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High-speed rail in China

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High-speed rail in China

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Bring your passport
New regulations are in force as of 2011. Foreigners must present their passport to purchase train tickets. Chinese citizens need to present their ID cards, passports or other travel documents.

China has a high-speed passenger rail network, similar to French TGV or Japanese Shinkansen “bullet trains” but far larger. There are thousands of kilometres of lines in a national high-speed passenger network. It is expected to grow to more than 20,000 km by 2020.

These are easily the best way of getting around China where available. The trains are clean, comfortable and modern. Seating is comparable to that in an airplane. Most tickets are for assigned seats; no-seat tickets are sometimes sold in limited numbers, but unlike regular Chinese trains, there is never a mad crush with more people sitting in the aisles than in seats. Also unlike other trains, no smoking is allowed, including toilet and between carriages. Prices are reasonable and, on most routes, departures are frequent.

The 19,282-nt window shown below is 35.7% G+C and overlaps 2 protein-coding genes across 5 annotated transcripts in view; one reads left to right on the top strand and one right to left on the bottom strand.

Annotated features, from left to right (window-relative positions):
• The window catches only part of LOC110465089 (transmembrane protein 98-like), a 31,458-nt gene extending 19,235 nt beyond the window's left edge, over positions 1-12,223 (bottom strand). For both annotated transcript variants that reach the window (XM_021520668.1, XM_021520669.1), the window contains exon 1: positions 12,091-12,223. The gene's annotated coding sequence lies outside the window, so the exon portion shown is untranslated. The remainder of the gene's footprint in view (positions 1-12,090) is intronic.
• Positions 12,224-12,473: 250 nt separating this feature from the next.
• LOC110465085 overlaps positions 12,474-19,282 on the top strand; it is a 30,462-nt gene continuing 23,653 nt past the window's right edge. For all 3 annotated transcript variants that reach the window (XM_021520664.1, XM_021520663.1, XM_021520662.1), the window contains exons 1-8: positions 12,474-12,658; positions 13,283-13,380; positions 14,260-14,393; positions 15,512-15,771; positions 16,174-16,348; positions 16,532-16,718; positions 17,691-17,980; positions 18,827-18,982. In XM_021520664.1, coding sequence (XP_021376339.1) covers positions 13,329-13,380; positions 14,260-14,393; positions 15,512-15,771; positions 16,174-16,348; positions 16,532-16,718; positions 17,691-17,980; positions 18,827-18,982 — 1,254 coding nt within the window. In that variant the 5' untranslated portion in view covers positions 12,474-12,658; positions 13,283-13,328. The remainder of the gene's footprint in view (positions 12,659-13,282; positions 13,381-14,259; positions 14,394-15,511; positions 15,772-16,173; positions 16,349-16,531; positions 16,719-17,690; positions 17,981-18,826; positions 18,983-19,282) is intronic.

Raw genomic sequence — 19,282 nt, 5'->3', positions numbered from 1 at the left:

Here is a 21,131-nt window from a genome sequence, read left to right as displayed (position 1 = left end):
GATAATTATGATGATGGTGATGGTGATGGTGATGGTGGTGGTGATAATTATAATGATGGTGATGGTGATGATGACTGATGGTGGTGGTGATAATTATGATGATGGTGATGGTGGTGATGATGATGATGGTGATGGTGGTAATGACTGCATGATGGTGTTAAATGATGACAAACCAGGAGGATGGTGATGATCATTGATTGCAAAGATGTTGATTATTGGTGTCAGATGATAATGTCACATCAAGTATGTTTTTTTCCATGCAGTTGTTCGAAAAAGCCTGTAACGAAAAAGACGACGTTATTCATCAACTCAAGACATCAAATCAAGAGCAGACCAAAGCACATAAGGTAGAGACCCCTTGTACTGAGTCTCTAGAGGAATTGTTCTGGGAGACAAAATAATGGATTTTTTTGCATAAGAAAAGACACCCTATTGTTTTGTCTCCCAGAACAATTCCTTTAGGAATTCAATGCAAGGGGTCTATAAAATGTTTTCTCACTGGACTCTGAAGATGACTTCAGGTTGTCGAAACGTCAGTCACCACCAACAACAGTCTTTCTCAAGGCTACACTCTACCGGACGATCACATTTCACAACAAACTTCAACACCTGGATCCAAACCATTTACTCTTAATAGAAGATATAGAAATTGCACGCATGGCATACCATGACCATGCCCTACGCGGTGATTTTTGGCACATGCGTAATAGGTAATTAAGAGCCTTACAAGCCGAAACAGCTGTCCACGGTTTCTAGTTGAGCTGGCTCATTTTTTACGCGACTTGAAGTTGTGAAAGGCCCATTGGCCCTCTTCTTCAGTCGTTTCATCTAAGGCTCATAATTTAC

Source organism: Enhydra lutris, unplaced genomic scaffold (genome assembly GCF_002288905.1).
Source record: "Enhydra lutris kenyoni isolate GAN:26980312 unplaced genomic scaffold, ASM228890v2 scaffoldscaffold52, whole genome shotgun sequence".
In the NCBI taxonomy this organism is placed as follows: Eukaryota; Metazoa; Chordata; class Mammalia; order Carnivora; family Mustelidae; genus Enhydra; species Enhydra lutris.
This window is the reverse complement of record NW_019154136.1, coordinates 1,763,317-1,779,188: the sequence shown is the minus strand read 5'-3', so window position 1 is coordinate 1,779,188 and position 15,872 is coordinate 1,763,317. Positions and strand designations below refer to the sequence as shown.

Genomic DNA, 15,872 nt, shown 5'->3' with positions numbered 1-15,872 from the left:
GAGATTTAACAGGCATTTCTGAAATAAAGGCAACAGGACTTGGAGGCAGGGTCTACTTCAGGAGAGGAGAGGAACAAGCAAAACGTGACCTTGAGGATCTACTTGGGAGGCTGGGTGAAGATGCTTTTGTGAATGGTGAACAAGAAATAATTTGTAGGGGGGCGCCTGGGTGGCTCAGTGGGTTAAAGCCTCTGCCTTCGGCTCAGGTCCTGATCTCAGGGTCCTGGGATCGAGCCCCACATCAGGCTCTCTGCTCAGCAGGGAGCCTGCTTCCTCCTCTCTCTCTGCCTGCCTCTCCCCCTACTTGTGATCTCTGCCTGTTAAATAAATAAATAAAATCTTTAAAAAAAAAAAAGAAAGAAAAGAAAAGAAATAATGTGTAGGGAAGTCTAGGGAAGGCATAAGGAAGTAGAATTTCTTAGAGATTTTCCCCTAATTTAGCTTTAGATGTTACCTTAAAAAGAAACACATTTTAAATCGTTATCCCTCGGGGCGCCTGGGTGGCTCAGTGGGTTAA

The fast trains are called CRH, China Railway High-speed. At some train stations there is a separate CRH ticket office or even vending machines; at others, CRH tickets are sold at separate counters in the main ticket office. In either case, just look for the “CRH” signs or logo. Note that non-Chinese can no longer use the vending machines; you must go to a counter so they can check your passport.

The speeds attained vary considerably from line to line. The technology used also varies. Nearly all the rolling stock is now manufactured in China, with much of the technology comes from abroad. The Canadian company Bombardier, Japanese Kawasaki, German Siemens and European Alstom have been involved.

See China#Get_around for more general information on rail travel in China.

Types of train and services[edit]

The letter prefixes on train numbers indicate the type of train. From fastest to slowest, the fast trains are:

  • G: latest generation CRH, all with top speeds of 300+ km/h (G is for 高鉄)
  • C: intercity high-speed rail. Top speed 300 km/h. Only found on the Beijing–Tianjin–Tanggu line.
  • D: earlier generation CRH, with top speeds of 250 km/h (155 mph) (动车)

The slower trains (not high-speed train) are: